WHat is missing here is a more accurate physical description of the site restrictions ( if any ), proximity of the drip, interval, rate, duration of data collection, budget for sensor, for logger, for power unit, size and any other requirements relevant. These are ALL trade-offs. Cheapest $100 but short batt life with USB interface. – Tony Stewart Jul 13 '12 at 1:32 From the end of my answer, questions so far unanswered: Max drop speed = ? Max 1D (horizontal) or 2D (area) of drop dispersion at sensor plane. General environment? dark/light, windy/calm. (Assumed dark and calm in cave, but maybe not) Mimimum interdrop period? How big a battery is acceptable? Logging specs (see answer for details ) Do you want/need 1/10/100/1000000 or these (Call me if 1000000 :-) ). How many would the international cave water drop logging fraternity buy in a typical year and what would they be prepared to pay? Other ...? – Russell McMahon Jul 13 '12 at 4:14 ## 4 Answers I need to log the interval between drips at a fieldwork site in a cave without physically interacting with the drip (1) A capacitance based sensor is definitely possible. IC's that allow you to measure capacitance changes far smaller than you require and with automatic self trimming are available at reasonable prices. Example only. AD7150 - datasheet here. As little as 1 femtoFarad detection. Response time is 10 ms but a falling drop may be able to be detected as it falls through the sensor (window). Would need to be investigated. Can be operated "stand alone" without microcontroller support and MAY be able to be made to provide input to logger without other 'conditioning'. (2) IR! However, you can very easily [tm] achieve the time scales you want using IR techniques, and may find this easier. The enabling "trick" is to modulate the IR beam at a low duty cycle at a fast enough rate to not miss any drops. Battery mAh capacity and drop speed are relevant. Assume for now a 5 m/S drop speed and 2000 mAh battery capacity. I'll also assume that the drop path does not diverge horizontally "too much" and that it can be persuaded to fall though a small-ish area circle such that an IR beama can be interrupted noticeably without too much effort. Falling through an IR dark space will help. These assumptions can be modified as desired. For example a 3600 mAh 3.7V mean LiPo battery would very happily exceed the above capacity with enough voltage to run an IR LED based system. . 6 months ~= 4000 hours so average battery drain = 2000 mAh/4000 hours = 0.5 mA. This is 0.5 mA with DC IR drive 5 mA at 10% IR on 50 mA at 1% IR on 5 mA may be marginal in some cases. 50 mA should be more than adequate. At 5 m/s a water drop falls 5mm in 1 millisecond. You can probably detect the beam interuption of a drop over a physical 5mm distance, but if not, the distance and thus the time can be reduced. The IR source has to be on for at least one "transmit period" during the time the water drop is present in the sensor "aperture". At 1 mS and 10% modulation you need a 100 uS transmit period and 900 uS off period. At 1mS and 1% modulation you need 10 uS transmit and 990 uS off. If you want to reduce the 'aperture to say 1 mm you need a frame time of only 200 uS (for a water drop at 5 m/s) 10% on = 20 uS, off = 190 uS. 1% 0n = 2 uA, off = 198 uS. The 2 uS transmit time is starting to become mildly challenging but still very achievable with basic off the shelf componentry. The above requirements can be reduced to the following formula. Tcycle = A/V milliseconds (= pulse repetition period) Ton = D x A / V milliseconds. • D = duty cycle ( 0 <= D <= 1) A = aperture distance (fall distance ) in mm V = drop velocity in m/s If there was a known minimum inter-drop time this could be used to allow the detector to be powered down between drops BUT this should not be necessary. Data logging is "just a matter of doing it". The logger may be integrated with the detecttor in some implementations but is conceptually a different subsystem. You need to specify what you want to log. eg drop to drop time - all data recorded. and/or drop to drop time, saved as a distribution. And or drops per minute / hour/day ... - with what resolution. etc Modern memory capacities are such that logging every even is doable if necessary.As an extreme example, 1 drop per second for 6 months = 4000 hours x 3600 s/hr = 14.4 million drops. 128 MB of memory would allow about 9 bytes per drop. Logging time absolutely to 1 second accuracy over 6 months requires about 3 bytes of data per drop. Doing it incrementally requires less. A 32 kB static RAM or FRAM or Flash memory would handle the task with ease with minimal mean current for the whole logger compared to IR sensor needs with careful design. An off the shelf logger may be able to be used or a custom design could be implemented. Actual concept is very simple. As ever, practical implementation will usually have a few traps along the way but the logger is a simple project. Questions: Max drop speed = ? Max 1D (horizontal) or 2D (area) of drop dispersion at sensor plane. General environment? dark/light, windy/calm. (Assumjed dark and calm in cave, but maybe not) Mimimum interdrop period? How big a battery is acceptable? Logging specs (as above) Do you want/need 1/10/100/1000000 or these (Call me if 1000000 :-) ). How many would the internation cave ater drop logging fraternity buy in a typical year and what would they be prepared to pay? Other ...? - What do you have for a data logger now? You can condition a mic to pickup drops and count each one with filters to prevent double counting. Data loggers are diverse with low power and large storage but a wide range of prices. Sensors are extra. Is there ambient light? I think pulsed IR would work for detecting path interference ( reflection) with 0.1% duty cycle or less. IR detectors do not consume much power. What is the proximity of drip? inches feet? 10ft? – Tony Stewart Jul 12 '12 at 0:56 Also, do you need to record every drop or could you window your sampling (eg sample continuously for 2 minutes every 15 minutes) – spearson Jul 12 '12 at 0:59 YOu are best to treat this as two separate requirements. A Micropower Data Logger say with USB interface and Li-ion rechargeable battery. then (2) a drip sensor for the counter interface in a logger. – Tony Stewart Jul 12 '12 at 1:08 While I'll admit I haven't looked at the numbers, in my mind "micropower" and "usb" do not go together. I like the sampling rather-than-constant-running idea though. – Chris Stratton Jul 12 '12 at 15:43 The USB is only for data extraction and recharging. otherwise it is a micropower data logger that handles all your future needs and will not be cheap.. But if you want cheap, they exist but not low power, so if need low power and cheap and flexible UX, I/O and long operation U need$ more accurate specs to tell us. – Tony Stewart Jul 13 '12 at 1:24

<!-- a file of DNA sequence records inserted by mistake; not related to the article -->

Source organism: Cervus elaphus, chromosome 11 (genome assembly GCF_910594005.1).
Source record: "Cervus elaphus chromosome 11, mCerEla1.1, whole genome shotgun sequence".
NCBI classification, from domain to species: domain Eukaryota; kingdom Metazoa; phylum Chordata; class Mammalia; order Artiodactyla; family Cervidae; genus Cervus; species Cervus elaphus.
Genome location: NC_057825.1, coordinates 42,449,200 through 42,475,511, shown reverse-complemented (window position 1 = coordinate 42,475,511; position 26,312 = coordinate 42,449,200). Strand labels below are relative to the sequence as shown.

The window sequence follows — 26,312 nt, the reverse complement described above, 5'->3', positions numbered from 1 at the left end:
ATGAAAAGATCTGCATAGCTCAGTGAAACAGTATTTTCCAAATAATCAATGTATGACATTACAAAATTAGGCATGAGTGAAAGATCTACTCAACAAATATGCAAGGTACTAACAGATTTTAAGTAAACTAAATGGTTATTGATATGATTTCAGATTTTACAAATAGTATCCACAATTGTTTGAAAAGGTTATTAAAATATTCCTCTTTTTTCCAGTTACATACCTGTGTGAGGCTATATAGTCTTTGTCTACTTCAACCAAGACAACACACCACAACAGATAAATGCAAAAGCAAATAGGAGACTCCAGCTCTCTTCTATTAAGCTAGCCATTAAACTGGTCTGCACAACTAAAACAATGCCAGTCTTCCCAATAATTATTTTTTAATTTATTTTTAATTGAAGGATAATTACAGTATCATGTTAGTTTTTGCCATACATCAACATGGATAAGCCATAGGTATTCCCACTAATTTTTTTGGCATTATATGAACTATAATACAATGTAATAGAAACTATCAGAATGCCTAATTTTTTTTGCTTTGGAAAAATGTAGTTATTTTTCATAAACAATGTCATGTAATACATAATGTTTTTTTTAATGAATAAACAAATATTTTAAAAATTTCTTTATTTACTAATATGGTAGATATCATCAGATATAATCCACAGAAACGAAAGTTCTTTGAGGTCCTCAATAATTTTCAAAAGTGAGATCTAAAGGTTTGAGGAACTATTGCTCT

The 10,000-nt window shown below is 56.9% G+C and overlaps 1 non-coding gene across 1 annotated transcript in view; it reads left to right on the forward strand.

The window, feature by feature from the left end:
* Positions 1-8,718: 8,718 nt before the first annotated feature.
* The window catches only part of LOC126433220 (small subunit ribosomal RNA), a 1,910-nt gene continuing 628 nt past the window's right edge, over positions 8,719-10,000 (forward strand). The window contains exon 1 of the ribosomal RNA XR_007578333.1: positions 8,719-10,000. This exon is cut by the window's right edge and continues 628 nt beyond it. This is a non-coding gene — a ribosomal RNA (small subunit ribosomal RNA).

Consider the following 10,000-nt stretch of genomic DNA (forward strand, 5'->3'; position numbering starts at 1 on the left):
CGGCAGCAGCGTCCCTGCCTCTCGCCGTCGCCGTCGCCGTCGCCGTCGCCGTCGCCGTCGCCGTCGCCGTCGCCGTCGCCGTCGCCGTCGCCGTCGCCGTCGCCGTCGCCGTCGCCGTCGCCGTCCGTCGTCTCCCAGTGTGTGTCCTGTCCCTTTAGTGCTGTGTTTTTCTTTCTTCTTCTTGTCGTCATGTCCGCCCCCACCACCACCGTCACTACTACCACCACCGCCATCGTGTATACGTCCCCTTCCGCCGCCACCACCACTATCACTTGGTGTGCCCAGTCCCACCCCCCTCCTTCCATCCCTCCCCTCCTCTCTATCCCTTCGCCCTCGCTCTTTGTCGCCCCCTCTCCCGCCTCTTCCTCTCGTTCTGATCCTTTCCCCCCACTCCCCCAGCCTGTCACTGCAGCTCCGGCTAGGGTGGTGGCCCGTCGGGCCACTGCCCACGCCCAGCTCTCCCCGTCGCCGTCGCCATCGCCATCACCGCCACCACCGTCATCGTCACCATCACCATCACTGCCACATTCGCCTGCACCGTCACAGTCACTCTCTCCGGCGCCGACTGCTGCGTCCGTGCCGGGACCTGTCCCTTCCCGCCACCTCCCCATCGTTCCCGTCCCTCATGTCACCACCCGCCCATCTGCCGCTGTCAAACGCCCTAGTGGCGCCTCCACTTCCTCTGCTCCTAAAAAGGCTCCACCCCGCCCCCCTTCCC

Not capacitive, but here is a paper measuring kinetic energy of water drops with a piezo.